A spring afternoon brought around the Laithwaites/Sunday Times annual Vintage Wine Festival. I have been meaning to go to this in the past but never had chance, but I know it will not be the last time I go.
I am having building and decorating work done in the house and the plasters were ion on that day, so a perfect day to be out. I left home and headed for the station and spent the hour on the train working out which stalls I wanted to go to and which wines to try.
There were over 250 wines to try, so a plan was needed in terms of what to try, rather than a random approach. Basically, what I was going to try and do were only taste wines that I had no had before and to try anything different, in terms of styles or grapes that I had not head or in some cases heard of!
By the time I arrived in to London Bridge I had a very good selection I wanted to try. After a short still out of the station and on to the Bridge I could see quite a big queue waiting outside the venue. The festival was at Old Billingsgate, Lower Thames Street, so I knew I would be able to see it on the walk over the bridge. Got to confess my heart sank a little as it looked very long, but I got there and joined the back of it. The good news is that they were letting people in a little early and within 5 minutes I was inside.
I was greeted by a very big space with lots of market type stalls. My first port of call was to the little ticket desk to sign up for one of the tasting events. I went for the Riedel – Power of the Glass Session, more on that in a bit.
Then it was off around the stalls. They were all sorted in terms of Countries and regions. I picked up my tasting glass and headed to France. I will list at the bottom all of the wines I tried and my score out of 10 for them. This is all subjective and only my opinion.
As I carried on going round I was conscious that I had the Riedel session and also entry to the Fine Wine Room, so I was trying to pace myself about, after all the first taste was at 11 am.
After a few very good and interesting tasters I headed to the Riedel session. Basically, this was to try and demonstrate the difference a glass can make on the enjoyment of a wine. Riedel do varietal specific glasses and I have some of their ‘O’ range so was interested to see whether or not a glass can make a difference. This was the only tasting session where there was a charge, which was £20, but for that you got 3 red wine glasses from their Vinum XL range.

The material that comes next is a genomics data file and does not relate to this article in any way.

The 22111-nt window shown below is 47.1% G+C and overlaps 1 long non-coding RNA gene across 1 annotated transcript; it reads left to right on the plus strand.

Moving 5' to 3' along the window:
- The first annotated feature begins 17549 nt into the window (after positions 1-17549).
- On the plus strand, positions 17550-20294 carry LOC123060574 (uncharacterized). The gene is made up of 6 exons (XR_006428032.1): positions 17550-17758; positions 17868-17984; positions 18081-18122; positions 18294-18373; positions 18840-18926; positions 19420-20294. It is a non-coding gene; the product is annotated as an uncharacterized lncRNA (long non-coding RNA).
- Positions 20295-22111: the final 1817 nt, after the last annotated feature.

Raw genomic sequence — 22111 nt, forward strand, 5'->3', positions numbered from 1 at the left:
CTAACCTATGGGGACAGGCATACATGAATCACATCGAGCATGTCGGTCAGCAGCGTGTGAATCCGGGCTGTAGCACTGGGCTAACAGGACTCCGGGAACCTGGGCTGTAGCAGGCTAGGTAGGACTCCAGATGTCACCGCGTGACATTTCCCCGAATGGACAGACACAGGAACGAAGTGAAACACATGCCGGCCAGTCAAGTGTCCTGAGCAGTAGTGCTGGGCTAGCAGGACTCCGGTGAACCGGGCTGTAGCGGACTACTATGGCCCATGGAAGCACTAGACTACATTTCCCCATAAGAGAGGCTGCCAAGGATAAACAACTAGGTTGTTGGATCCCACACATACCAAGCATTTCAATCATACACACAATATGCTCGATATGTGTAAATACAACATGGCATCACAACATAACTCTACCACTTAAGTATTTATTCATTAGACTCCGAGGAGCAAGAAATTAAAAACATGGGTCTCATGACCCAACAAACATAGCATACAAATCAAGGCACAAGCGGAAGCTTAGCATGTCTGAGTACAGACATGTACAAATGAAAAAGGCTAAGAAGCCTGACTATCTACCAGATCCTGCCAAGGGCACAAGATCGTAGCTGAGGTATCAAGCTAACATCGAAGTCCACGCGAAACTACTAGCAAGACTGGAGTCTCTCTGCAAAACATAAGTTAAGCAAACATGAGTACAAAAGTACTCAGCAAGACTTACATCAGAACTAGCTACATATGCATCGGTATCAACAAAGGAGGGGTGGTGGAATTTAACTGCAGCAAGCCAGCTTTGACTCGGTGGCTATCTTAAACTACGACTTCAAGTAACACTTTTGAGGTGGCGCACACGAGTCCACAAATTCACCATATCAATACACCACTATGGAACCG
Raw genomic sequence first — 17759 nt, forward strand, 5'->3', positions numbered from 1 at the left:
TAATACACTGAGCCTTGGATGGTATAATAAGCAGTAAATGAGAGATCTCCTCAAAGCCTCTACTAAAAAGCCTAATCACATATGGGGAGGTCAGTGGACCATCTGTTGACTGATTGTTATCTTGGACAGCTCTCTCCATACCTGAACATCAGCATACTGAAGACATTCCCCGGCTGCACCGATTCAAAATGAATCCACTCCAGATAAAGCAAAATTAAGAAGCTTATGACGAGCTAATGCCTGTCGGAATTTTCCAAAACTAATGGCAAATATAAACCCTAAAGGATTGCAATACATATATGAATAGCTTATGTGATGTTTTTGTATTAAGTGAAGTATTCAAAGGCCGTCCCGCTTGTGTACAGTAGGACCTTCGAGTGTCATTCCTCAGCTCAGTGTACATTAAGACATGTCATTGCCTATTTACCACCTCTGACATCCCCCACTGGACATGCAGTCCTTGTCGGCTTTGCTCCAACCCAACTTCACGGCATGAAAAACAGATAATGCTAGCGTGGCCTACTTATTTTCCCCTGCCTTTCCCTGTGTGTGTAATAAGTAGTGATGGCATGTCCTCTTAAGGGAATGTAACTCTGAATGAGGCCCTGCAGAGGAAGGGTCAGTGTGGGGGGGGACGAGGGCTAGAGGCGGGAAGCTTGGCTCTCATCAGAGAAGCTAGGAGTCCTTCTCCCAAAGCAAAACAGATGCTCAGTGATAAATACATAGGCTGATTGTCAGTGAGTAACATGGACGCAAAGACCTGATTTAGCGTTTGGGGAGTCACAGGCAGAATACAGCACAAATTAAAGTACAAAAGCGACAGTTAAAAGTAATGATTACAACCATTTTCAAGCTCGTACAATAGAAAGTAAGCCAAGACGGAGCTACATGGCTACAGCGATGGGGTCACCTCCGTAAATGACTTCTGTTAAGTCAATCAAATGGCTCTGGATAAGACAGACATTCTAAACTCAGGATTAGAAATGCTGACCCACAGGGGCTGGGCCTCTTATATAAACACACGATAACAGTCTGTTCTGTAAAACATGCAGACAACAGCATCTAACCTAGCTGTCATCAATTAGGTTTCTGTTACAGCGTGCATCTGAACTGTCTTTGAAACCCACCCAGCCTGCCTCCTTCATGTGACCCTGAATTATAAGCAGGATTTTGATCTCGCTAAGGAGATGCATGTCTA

After a brief intro about Riedel we picked up the glasses and learnt more about them and as they were lead crystal they also make a beautiful sound when tapped. All sounding different and I did think you could play a tune on a good selection of them.
Anyway, on to the wine. We had 2 different ones to try and the basic principal was to try one in the correct glass and then transfer to another one to see the difference. I have to say there was quite a difference, a lot of it being on the nose, but also on the palette. The palette element is due to the shape of the top of the glass and the way it delivers it in to the mouth. When we tried the right wine in the wrong glass you could tell a difference and I expect to a wine buff the difference would be really large and you might not want to drink it. To me, it was an obvious difference, but not one where I would send the wine back, although the enjoyment would not be as high if it had been in the right glass.
Following on from that session I headed to the Fine Wine. Again this was extra (bought in advance), but it was well worth it. Their were wines that I would never be able to try under normal conditions so was a great experience. Put it this way I started with a Pol Roger 2002 Blanc de Blancs and the next stall was Bollinger and further round was one from Lafite.